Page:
Cracks in the Armor?

Appellate & Trial Support   |   June 17, 2019
The Communications Decency Act has long shielded internet service providers from liability when they re-post fake news or fraudulent information from another provider. The federal statute says no interactive computer service provider or user “shall be treated as the publisher or speaker of any information provided by another information content provider.” 47 U.S.C. § 230(c)(1).
The D.C. Circuit last week affirmed dismissal of a lawsuit against Google, Microsoft, and Yahoo! under this provision. But the court’s opinion and the contentious oral argument suggest the court is growing impatient with immunizing websites from liability for false information.
In the lawsuit, a group of locksmiths sued the internet companies for posting false addresses, including pinpoints on maps, of competing locksmiths. These allegedly “scam” locksmiths were not actually local companies, but had allegedly manipulated mapping algorithms to make themselves appear to be local. The D.C. Circuit found Google, Microsoft, and Yahoo! had simply converted the false street addresses provided by the locksmiths into pinpoints on a map — nothing more. As a result, the Communications Decency Act shielded them from liability.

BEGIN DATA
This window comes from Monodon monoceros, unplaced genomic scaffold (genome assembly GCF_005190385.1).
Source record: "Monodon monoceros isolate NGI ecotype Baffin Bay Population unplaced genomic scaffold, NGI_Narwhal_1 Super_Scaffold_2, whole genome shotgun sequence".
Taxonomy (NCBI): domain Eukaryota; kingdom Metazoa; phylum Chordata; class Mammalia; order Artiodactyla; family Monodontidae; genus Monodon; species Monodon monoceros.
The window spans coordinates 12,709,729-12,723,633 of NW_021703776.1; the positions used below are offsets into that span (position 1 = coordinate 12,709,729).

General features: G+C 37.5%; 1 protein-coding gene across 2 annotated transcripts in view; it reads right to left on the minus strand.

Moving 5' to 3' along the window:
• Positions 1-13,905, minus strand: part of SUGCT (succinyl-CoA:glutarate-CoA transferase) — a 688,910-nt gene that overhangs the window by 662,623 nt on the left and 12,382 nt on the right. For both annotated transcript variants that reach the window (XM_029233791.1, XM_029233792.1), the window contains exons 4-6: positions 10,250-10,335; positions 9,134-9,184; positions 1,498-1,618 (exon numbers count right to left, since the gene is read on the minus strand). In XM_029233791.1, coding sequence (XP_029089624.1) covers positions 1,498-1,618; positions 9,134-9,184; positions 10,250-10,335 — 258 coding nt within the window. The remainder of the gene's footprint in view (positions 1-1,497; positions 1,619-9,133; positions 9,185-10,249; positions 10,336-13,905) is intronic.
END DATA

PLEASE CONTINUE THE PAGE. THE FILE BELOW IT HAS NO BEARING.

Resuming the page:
But “that immunity is not limitless,” the D.C. Circuit noted in a pointed conclusion to its opinion. “[W]e reject the defendants’ remarkable suggestion at oral argument that they would enjoy immunity even if they did in fact entirely fabricate locksmith addresses.”
Read the full opinion, Marshall’s Locksmith Serv. Inc. v. Google, LLC, No. 18-7018 (D.C. Cir. June 7, 2019).

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